Civil rights icons, John Hume and Ivan Cooper, were joined by representatives of the Bloody Sunday families and Church leaders at Glenfada Park on Tuesday for the consecration of a memorial erected in honour of the late Bishop of Derry, Dr Edward Daly.
Bishops Donal McKeown and Ken Good, and the Rev. Peter Murray, the former President of the Methodist Church, were the concelebrants at a special ecumenical ceremony, which saw the announcement of a garden of contemplation at the entrance to Glenfada Park, near the very spot where James Wray (22), Gerald Donaghey (17), Gerald McKinney (35) and William McKinney (26) were shot dead on Bloody Sunday.
Dozens of people attended the moving ceremony during which music was provided by the CholmCille Ladies Choir, beneath a mural immortalising Derry’s role in the global civil rights movement.
The open air congregation heard one of the key figures of that era, John Hume, read from the second Pauline epistle to the Corinthians, which, fittingly, emphasises the transience of visible things but the permanence of the invisible spirit.
The Church of Ireland Bishop of Derry and Raphoe, Ken Good, read from the Gospel of St Matthew, which speaks of the “happiness of those who are persecuted in the cause of right: theirs is the kingdom of heaven.”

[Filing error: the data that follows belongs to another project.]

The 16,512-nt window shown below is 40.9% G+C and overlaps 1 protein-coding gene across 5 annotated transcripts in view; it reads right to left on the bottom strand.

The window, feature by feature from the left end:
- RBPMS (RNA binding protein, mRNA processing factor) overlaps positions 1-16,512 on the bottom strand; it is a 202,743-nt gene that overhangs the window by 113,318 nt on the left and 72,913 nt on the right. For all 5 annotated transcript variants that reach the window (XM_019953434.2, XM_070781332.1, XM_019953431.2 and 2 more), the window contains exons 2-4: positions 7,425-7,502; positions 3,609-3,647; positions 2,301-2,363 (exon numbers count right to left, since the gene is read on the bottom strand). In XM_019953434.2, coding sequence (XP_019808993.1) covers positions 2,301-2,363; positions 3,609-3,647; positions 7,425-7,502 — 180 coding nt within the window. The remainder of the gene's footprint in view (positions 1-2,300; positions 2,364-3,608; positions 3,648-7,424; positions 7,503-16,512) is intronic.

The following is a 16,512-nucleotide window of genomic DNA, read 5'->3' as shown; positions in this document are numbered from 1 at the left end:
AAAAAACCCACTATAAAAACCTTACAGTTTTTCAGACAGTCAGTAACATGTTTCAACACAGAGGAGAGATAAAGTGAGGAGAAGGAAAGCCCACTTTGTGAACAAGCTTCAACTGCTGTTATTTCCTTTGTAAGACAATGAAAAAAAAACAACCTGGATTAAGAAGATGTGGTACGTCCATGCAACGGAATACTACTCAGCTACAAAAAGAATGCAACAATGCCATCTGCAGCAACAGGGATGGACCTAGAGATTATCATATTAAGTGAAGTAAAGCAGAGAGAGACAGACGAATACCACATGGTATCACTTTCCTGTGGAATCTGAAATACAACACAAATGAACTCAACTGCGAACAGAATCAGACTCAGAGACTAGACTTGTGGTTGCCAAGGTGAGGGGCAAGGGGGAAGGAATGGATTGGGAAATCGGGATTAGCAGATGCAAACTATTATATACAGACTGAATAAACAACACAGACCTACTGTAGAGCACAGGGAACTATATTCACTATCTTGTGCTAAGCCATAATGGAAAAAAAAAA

Bishop McKeown referred to the late Bishop Daly as the ‘People’s Priest’ and at a spot, which has seen dark days, said: “We bring before the Lord, all those who wept and struggled, who were gentle and merciful, hungered and thirsted for justice, those who mourned, those whose tears moistened the ground and we give thanks for the blessings that we have received for the peace that we know and the peace that we can build and the man we remember here today would not want himself to be remembered.
“He would simply say: ‘In my time I tried to build peace. You do you the same in your time.’”
Vinnie Coyle, on behalf of the Bogside residents who erected the memorial, said: “Part of what today is, is a great thank you to the entire city, across the whole of Ireland, for a celebration of the life of Bishop Daly when he passed away, especially in this city where all churches rang their bells as a sign of the celebration of the great man’s life.”